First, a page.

Drum It Up! Steel Drum Industry News, Trends, and Issues

Archive for March, 2021

Planes, Trains, and Automobiles!

March 30th, 2021 by Dean Ricker

Filed under: DOT/UN, HazMat, Skolnik Newsletter

As a result of our February 2021 newsletter, we were learned that many of our “non-hazmat” readers did not know that the steel drum industry is regulated by the Pipeline for Hazardous Materials Safety Administration (PHMSA), an arm of the United States Department of Transportation (DOT). When most people think of the DOT, they naturally think of transportation; planes, trains, automobiles, ships and highways. But the DOT also regulates items classified as dangerous goods, or hazardous materials, that are packaged and transported on public right of way via those planes, trains, automobiles, ships and highways.

The United States Department of Transportation was created by act of President Lyndon Baines Johnson in 1966. The purpose of the Department of Transportation was/ is to create, develop, and coordinate policies to provide an efficient and economical national transportation system. This system will incorporate respect for the environment, regards the needs of the people, and will employ and monitor national defense of the transportation system. This is the primary organization at the cabinet level to shape and administer policies that protect and enhance the safety, adequacy and efficiency of the United States transportation services and system.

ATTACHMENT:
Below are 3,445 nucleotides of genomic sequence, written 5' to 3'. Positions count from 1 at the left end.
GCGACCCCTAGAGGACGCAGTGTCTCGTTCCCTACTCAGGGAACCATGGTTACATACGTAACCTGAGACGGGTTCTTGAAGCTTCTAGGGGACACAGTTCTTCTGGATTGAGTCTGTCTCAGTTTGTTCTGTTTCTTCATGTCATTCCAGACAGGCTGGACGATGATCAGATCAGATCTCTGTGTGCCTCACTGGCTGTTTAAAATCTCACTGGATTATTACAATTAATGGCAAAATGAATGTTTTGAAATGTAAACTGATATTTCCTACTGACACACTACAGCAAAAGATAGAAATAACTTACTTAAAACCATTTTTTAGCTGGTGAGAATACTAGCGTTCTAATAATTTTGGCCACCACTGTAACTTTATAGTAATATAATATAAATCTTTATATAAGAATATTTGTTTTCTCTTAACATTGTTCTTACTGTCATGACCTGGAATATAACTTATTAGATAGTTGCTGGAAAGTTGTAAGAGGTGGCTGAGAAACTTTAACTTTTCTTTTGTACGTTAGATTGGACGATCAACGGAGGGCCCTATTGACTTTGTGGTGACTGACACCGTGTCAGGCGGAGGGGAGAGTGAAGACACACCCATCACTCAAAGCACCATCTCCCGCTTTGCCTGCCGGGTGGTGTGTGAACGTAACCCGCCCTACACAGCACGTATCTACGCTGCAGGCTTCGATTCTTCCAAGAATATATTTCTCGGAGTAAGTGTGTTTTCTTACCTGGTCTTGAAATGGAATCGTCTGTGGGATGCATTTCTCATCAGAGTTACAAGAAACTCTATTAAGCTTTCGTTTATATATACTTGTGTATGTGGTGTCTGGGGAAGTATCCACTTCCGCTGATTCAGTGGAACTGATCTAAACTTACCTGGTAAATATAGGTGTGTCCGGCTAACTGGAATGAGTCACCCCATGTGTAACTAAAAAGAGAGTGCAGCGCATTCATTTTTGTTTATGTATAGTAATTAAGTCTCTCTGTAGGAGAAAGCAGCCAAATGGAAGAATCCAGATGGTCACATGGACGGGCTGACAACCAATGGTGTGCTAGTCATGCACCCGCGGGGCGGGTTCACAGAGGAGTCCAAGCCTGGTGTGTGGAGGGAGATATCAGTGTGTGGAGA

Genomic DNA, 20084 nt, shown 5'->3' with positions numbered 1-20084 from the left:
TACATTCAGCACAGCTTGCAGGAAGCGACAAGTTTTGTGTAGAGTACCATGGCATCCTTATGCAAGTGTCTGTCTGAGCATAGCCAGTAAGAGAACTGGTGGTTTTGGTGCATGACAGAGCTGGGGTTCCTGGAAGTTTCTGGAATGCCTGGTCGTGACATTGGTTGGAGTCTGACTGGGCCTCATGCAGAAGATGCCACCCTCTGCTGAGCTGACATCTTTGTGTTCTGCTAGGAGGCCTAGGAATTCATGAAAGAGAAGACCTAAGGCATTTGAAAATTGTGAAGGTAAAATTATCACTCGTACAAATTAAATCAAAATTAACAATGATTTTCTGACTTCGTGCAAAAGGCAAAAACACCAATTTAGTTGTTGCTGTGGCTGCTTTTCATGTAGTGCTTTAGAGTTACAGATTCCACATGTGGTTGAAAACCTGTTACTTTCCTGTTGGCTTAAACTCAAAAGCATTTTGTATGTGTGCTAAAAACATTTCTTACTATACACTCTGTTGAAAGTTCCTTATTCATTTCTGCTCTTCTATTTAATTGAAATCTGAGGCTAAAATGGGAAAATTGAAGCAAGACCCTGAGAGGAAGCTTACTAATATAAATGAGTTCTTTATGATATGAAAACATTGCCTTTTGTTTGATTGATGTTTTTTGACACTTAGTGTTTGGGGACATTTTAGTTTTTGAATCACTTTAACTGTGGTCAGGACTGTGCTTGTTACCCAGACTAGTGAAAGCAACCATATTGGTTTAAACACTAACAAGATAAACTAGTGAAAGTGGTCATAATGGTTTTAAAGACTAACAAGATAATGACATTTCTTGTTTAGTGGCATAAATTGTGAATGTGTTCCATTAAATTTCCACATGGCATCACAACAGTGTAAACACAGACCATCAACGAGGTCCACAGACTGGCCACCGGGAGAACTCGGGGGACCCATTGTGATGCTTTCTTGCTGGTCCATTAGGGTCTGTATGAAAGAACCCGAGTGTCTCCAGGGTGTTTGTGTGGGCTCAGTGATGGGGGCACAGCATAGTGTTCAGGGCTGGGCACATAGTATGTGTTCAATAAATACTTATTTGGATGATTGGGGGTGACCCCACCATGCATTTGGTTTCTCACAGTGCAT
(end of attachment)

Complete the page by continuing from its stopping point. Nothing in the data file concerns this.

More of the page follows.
The primary regulatory vehicle used to govern the safe transport of dangerous goods is Title 49 of the US Code of Federal Regulations. CFR Title 49 – Transportation, is one of fifty titles comprising the United States Code of Federal Regulations (CFR). Title 49 is the principal set of rules and regulations issued by the Departments of Transportation and Homeland Security, and other federal agencies of the United States regarding transportation and transportation related security. Publication of Title 49 began in 1938, at which point it was entitled Transportation and Railroads.